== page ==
Santa Rosa (CA) – Burst.com announced a patent infringement suit against Apple as a response to a suit filed by the iPod maker in January of this year: Apple originally had sought invalidity and non-infringement with several Burst.com patents that potentially could collide with Apple’s digital media products. Burst.com now claims that Quicktime, the iPod and iTunes infringe on four of its patents.
The suit was filed on 17 April in Federal District Court in San Francisco and aims to force Apple “to pay a reasonable royalty for (…) infringing products and services, and also seeks an injunction against further infringement.” Burst has hired an armada of lawyers to prepare for battle. The firm has named law firm Hosie McArthur, which won $60 million for the company in a 2005 suit against Microsoft, as its representative in court.
The firm is supported by the Seattle office of Susman Godfrey, Houston-based intellectual property firm Heim, Payne & Chorush and Palo Alto-based intellectual property firm Carr & Ferrell. “Apple failed to license Burst’s technology when it introduced its iPod and iTunes products in 2002,” Burst.com said in a statement. “While we had hoped to avoid litigation and negotiate a reasonable license fee, it is Apple’s own actions that have forced our hand,” the firm’s chairman and CEO Richard Lang was quoted in a press release.
At the center of the suit are four patents – 4,963,995; 5,995,705; 5,057,932 and 5,164,839 – which Burst.com received between 16 October, 1990 and 17 November 1992. All four patents relate to the conversion of analog audio into a digital format and outline several transmission as well as storing approaches. If confirmed valid, the patents cover audio and video “signal compression and intermediate storage in an integrated circuit, random access memory” as well as a transfer of digital audio and video to “a hard copy magnetic media.” Patent 5,164,839 also mentions “capabilities to transmit and receive program information in either a compressed or decompressed format over fiber optic lines, conventional phone lines or microwaves.”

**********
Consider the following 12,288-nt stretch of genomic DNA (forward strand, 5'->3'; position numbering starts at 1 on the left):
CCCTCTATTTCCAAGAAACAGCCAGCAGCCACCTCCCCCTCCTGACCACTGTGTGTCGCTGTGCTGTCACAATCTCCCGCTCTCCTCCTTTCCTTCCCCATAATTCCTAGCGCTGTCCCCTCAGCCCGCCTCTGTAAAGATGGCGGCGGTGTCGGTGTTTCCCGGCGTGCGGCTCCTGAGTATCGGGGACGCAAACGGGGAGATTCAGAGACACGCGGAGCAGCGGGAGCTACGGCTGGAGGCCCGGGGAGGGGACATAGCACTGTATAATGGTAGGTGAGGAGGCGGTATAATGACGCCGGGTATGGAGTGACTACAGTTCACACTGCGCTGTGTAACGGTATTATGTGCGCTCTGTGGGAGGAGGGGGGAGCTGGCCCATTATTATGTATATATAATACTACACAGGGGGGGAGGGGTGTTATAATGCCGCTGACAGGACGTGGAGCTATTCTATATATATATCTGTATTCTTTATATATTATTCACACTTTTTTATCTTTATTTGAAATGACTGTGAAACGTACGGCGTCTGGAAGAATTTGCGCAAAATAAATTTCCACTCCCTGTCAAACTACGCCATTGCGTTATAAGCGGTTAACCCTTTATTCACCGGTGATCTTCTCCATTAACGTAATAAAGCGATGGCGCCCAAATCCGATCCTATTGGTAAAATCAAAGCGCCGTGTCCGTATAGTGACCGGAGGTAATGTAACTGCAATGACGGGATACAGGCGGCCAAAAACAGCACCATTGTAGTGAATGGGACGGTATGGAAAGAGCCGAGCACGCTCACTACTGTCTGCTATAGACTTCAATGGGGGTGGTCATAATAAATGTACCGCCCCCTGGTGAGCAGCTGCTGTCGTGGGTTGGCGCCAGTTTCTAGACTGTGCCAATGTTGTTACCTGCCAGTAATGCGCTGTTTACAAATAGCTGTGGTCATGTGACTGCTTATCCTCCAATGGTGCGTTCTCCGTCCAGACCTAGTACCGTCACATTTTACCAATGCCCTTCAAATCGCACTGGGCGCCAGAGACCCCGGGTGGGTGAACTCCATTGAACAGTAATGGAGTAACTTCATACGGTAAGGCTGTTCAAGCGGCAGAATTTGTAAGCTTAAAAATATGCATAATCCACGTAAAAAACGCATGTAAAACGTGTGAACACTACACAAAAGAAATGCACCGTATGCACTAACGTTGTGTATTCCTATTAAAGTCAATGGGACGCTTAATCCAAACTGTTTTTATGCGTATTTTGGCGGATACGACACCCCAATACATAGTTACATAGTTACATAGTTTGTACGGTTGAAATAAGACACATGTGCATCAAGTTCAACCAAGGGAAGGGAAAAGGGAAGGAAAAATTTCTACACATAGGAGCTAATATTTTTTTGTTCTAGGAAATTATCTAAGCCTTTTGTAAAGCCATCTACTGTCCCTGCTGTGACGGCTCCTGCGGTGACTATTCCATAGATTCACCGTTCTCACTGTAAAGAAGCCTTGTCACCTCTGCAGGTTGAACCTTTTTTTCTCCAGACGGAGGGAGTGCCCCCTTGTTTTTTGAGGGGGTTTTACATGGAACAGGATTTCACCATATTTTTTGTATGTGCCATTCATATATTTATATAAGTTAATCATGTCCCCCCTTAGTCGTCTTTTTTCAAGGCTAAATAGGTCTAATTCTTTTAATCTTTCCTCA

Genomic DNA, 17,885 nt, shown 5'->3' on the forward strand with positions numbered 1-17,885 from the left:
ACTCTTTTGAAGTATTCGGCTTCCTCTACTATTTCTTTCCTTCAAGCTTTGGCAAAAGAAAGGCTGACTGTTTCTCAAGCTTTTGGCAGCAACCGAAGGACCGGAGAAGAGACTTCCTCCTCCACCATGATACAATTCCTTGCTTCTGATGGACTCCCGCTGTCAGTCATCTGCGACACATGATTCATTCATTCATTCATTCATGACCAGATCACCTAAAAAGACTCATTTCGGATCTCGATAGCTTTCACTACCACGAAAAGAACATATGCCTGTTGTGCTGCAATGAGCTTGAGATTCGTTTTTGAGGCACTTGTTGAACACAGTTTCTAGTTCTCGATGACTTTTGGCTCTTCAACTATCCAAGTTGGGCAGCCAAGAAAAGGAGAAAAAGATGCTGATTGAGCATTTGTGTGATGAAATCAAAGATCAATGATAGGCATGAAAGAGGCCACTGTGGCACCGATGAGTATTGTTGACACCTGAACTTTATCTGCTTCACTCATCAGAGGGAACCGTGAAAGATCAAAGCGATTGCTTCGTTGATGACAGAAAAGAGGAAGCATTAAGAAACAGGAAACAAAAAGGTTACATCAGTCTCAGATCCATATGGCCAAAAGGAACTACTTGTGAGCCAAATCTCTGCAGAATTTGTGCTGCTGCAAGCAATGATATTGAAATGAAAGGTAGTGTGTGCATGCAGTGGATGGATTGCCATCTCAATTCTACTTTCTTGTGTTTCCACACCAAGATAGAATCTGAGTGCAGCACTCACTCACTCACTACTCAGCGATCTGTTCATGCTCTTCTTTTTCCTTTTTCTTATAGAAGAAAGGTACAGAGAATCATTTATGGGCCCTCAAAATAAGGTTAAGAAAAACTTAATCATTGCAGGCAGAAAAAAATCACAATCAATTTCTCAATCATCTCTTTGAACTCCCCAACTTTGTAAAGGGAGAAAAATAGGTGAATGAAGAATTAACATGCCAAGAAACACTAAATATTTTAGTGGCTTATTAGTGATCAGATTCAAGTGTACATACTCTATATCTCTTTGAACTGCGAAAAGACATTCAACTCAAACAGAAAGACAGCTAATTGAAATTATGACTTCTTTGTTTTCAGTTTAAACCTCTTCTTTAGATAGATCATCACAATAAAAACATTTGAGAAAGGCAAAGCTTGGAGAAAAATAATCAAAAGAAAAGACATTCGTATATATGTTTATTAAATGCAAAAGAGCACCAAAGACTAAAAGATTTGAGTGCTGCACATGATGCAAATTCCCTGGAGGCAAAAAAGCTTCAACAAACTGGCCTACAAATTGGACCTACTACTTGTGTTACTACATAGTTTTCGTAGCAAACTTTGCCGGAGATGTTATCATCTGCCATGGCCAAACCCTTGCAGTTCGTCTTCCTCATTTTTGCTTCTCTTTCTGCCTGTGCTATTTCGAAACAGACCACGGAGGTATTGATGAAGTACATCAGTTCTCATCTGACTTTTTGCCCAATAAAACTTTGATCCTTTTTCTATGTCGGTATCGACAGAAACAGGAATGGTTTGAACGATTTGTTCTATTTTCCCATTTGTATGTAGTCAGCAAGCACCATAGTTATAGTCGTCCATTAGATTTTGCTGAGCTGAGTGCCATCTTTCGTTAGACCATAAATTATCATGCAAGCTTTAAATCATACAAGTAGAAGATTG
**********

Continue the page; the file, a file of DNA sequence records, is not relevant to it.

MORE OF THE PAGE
Burst.com believes that Apple’s iTunes Music Store, iTunes software, the iPod devices, and Apple’s QuickTime Streaming products directly infringe on its patents.
In a similar patent infringement suit, Microsoft settled with Burst in March of last year for $60 million, which provided the company with a non-exclusive license to Burst’s patents. While Apple is the dominant player in the digital audio market, Burst.com’s suit may only be the beginning, if it is successful: If confirmed in court, Burst.com could launch a wave of license claims against all companies that offer digital audio players and audio/video download services in the US.
Burst.com was founded in 1988 as a partnership between Lisa Walters and Richard Lang, who leads the firm as chief executive officer today. The firm received its first patent in 1990, was named “IVDO” in 1992 and was renamed to “Burst.com” during the height of the Dotcom boom in 2000.